Monday, August 27, 2012

The Eagle has landed

Neil Armstrong died Saturday at 82.  Of all the astronauts, it was Armstrong that I most identified with.  He was the airplane geek. They all were to some extent, of course. But Armstrong was the one who had built the models and read the books.  He wanted to be a designer and got an aero engineering degree from Purdue.  He became arguably the top test pilot for the X-15—a truly scary way to punch a hole in the sky.  And he was chosen to be first on the moon because his engineer's approach to space flight did so much to advance the art.  He was the guy who always wanted to understand just what a craft was capable of doing.  This skill was fully tested when he set down Eagle in Tranquility with 17 SECONDS worth of fuel left.

Hollywood may like to portray pilots as swaggering daredevils.  But it was the guys who made lists and paid attention to the smallest details who put men on the moon.  It is so appropriate that one of those people was given the honor of being first to walk on its surface.

Neil Armstrong, the moon’s mystery man

By Virginia Heffernan, Yahoo! News | The Lookout – Sat, Aug 25, 2012

"A lot of people couldn't figure out Armstrong."

With those words Tom Wolfe introduced Neil Armstrong, the astronaut hero of his nonfiction masterpiece, "The Right Stuff." Armstrong, of course, was a masterpiece himself: the commander of the 1969 Apollo 11 mission and the first man ever to walk on the moon. Armstrong died Saturday from complications relating to heart surgery. He was 82.

All these decades, Armstrong, the lunar Adam, has represented a code his admirers knew better than to try to crack. Not that, early on, great literary minds—besotted by the baby-faced genius—didn't try.

Wolfe continued: "You'd ask him a question, and he would just stare at you with those pale-blue eyes of his, and you'd start to ask the question again, figuring he hadn't understood, and— click —out of his mouth would come forth a sequence of long, quiet, perfectly formed, precisely thought-out sentences."

So Wolfe warned against understanding Armstrong in "The Right Stuff." And that warning was more or less heeded, somewhat miraculously, until Armstrong's dying day. Profilers kept their mitts off him. Hollywood starlets didn't swoop in to wreck his family. And, most mercifully of all, Carson and Merv Griffin and Dinah Shore and Ali G and Oprah didn't demand that he couch-surf with them.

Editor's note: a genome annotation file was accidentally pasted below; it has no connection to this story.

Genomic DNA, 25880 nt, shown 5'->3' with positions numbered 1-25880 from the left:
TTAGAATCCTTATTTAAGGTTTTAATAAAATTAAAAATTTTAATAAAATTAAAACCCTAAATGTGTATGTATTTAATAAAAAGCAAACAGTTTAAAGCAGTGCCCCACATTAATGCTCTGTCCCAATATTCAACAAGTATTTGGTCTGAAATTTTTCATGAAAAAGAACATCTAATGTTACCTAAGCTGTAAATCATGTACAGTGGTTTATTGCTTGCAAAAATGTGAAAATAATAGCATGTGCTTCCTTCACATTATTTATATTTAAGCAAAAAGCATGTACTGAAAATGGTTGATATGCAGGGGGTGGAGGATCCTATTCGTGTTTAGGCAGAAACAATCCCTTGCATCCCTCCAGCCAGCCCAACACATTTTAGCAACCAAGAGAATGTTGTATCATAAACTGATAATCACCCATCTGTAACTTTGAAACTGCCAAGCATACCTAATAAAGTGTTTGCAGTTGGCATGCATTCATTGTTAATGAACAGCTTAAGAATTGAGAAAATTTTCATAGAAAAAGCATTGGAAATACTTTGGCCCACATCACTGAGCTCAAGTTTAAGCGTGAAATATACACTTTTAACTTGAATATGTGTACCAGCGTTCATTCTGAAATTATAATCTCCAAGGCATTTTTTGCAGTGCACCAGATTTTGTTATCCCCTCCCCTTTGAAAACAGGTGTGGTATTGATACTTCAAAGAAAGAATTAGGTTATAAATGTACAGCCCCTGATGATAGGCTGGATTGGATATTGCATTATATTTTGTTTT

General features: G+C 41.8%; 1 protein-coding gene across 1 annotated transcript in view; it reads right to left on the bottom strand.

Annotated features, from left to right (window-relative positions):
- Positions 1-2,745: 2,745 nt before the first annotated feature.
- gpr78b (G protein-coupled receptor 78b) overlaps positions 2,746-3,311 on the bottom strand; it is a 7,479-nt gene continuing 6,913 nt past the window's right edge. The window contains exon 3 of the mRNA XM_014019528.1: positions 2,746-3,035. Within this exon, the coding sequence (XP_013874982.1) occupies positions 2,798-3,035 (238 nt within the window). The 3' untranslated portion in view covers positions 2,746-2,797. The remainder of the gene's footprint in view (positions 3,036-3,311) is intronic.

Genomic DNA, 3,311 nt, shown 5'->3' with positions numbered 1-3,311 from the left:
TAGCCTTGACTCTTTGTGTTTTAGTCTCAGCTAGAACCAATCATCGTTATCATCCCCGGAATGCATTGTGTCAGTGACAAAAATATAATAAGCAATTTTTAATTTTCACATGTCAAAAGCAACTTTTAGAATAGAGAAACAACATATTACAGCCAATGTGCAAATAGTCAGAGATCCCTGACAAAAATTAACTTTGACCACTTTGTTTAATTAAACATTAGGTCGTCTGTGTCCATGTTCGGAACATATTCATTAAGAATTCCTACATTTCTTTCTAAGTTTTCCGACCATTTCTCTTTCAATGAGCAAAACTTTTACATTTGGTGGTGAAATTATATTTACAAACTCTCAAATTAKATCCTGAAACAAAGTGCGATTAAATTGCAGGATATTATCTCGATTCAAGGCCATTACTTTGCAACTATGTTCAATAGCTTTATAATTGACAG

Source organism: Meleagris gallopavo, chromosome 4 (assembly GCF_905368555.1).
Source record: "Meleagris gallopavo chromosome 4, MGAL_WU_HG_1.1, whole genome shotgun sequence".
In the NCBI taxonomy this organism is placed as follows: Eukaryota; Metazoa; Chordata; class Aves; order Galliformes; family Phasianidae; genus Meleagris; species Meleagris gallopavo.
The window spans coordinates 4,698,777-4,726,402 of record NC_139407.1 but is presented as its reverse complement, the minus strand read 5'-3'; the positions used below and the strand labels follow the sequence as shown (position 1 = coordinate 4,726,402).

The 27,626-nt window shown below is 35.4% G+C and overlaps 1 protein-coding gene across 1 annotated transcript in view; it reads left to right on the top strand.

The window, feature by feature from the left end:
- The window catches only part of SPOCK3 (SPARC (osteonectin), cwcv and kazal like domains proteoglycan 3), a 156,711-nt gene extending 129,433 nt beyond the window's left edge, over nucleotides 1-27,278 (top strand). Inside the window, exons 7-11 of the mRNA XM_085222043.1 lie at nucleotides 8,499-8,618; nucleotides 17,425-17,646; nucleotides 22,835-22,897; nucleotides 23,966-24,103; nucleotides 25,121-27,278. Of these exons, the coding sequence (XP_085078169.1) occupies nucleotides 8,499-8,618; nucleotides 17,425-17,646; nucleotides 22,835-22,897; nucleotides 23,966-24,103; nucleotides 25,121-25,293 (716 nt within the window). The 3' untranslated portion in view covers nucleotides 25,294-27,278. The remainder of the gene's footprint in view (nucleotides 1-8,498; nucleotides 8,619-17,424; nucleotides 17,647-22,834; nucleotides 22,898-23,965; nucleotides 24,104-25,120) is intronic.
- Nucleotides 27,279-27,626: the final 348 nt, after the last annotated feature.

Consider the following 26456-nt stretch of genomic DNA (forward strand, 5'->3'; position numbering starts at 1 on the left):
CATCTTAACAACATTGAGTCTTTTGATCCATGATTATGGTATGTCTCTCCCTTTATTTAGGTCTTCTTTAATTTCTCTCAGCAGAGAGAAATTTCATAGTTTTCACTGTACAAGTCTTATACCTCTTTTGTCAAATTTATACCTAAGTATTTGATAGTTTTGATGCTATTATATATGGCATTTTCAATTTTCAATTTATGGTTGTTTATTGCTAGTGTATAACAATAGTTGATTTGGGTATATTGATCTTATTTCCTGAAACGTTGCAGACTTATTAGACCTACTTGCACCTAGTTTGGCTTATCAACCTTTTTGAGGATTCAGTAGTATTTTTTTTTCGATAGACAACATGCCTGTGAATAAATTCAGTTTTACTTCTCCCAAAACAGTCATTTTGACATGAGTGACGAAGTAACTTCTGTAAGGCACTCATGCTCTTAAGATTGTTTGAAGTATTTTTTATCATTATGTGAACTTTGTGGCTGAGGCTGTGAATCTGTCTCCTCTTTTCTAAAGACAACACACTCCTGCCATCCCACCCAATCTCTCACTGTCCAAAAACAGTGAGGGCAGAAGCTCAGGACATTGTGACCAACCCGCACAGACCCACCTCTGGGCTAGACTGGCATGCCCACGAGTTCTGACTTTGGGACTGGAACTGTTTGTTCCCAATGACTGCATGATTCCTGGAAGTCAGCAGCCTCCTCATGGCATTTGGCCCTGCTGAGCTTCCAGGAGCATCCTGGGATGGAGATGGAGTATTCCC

This is astounding. In the 1960s and '70s , the national pastime was psychologizing postwar celebrities—John F. Kennedy, Marilyn Monroe, Muhammad Ali. And once a hero is cracked open by one Vanity Fair profile, the pile-on never ends. This one had a sex addiction; this one had a chip on her shoulder; this one could never live up to his big brother.

Let's not do that to Armstrong, Wolfe pleaded. In any case, the great man simply would not succumb. Armstrong was simply, at heart, not homo psychologico. He was homo machinator, homo ingeniator. The engineering man.

In an era when everyone was expected to evince the adolescent emotionality of Marlon Brando or Allen Ginsberg, Armstrong was resolutely adult and elegantly square. He was a Navy pilot from a small town who married a home-ec major at Purdue whom he had no recollection of courting or even proposing to. (Janet Armstrong, with whom he had three children, evidently didn't remember any courtship either.)

Though astronauts in the time were represented as hard-partying matinee idols, Armstrong always described himself as a "white-socks, pocket-protector, nerdy engineer." He wasn't boasting, though engineers are, of course, the hotshots of today: the hackers and technologists who keep pushing into the new breach—the postfinal frontiers of cyberspace.

Once in 1969, Norman Mailer bullied Armstrong into saying something—anything—romantic about going to the moon. (Armstrong would have to cough up the romance, Mailer wrote, or be considered "a spiritual neuter.") Armstrong stood his ground like a Buddha. "I think we're going to the moon because it's in the nature of the human being to face challenges," he said, defying Mailer. "It's by the nature of his deep inner soul ... We're required to do these things just as salmon swim upstream."

Those words are perhaps the most gorgeous words the press-shy astronaut ever said, including his famous scripted line about the giant leap. more

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